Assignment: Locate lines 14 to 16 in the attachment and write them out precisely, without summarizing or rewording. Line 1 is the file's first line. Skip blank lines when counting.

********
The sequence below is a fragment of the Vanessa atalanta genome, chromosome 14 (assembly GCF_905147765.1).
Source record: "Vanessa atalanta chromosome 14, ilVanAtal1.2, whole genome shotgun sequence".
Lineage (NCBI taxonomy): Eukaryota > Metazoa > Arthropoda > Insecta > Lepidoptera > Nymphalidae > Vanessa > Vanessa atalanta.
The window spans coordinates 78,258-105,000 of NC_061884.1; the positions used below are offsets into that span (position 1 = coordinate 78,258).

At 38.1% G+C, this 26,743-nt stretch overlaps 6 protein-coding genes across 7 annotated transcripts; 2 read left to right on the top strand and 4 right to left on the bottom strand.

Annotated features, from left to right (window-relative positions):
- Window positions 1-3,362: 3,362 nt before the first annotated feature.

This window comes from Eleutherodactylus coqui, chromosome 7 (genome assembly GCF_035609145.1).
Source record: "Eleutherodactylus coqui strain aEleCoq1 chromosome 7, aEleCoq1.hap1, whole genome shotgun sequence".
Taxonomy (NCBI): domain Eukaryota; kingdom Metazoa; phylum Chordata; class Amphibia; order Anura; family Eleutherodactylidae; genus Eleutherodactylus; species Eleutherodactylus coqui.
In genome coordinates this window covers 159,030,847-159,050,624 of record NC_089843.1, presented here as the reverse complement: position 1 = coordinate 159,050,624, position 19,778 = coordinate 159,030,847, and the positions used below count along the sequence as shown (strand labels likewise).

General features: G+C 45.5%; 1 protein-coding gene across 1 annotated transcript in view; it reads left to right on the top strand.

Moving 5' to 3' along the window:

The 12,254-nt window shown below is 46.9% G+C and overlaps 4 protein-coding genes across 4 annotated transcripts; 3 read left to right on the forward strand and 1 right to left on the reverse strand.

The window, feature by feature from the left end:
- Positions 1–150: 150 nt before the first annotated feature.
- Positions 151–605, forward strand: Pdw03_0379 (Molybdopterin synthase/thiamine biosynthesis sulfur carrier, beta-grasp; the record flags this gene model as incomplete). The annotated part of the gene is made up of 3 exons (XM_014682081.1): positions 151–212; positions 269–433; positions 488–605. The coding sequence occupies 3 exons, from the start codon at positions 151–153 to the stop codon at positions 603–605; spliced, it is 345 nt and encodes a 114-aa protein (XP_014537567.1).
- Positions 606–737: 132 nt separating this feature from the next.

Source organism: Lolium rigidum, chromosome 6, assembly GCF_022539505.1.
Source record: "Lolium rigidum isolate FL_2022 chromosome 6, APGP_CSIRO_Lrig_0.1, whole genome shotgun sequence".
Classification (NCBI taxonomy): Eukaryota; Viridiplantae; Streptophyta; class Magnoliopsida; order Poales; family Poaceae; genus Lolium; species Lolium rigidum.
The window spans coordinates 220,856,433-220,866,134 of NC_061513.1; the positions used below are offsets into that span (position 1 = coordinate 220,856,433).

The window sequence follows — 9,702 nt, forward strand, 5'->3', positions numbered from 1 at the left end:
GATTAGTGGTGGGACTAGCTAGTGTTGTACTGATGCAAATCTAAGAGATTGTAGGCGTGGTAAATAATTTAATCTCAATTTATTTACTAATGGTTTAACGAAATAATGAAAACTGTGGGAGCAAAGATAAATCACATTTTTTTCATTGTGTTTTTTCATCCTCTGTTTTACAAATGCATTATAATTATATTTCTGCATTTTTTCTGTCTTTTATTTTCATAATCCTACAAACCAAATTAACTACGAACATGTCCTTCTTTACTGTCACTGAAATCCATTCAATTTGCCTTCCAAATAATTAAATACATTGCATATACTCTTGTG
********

The 12,254-nt window shown below is 46.9% G+C and overlaps 4 protein-coding genes across 4 annotated transcripts; 3 read left to right on the forward strand and 1 right to left on the reverse strand.

The window, feature by feature from the left end:
- Positions 1–150: 150 nt before the first annotated feature.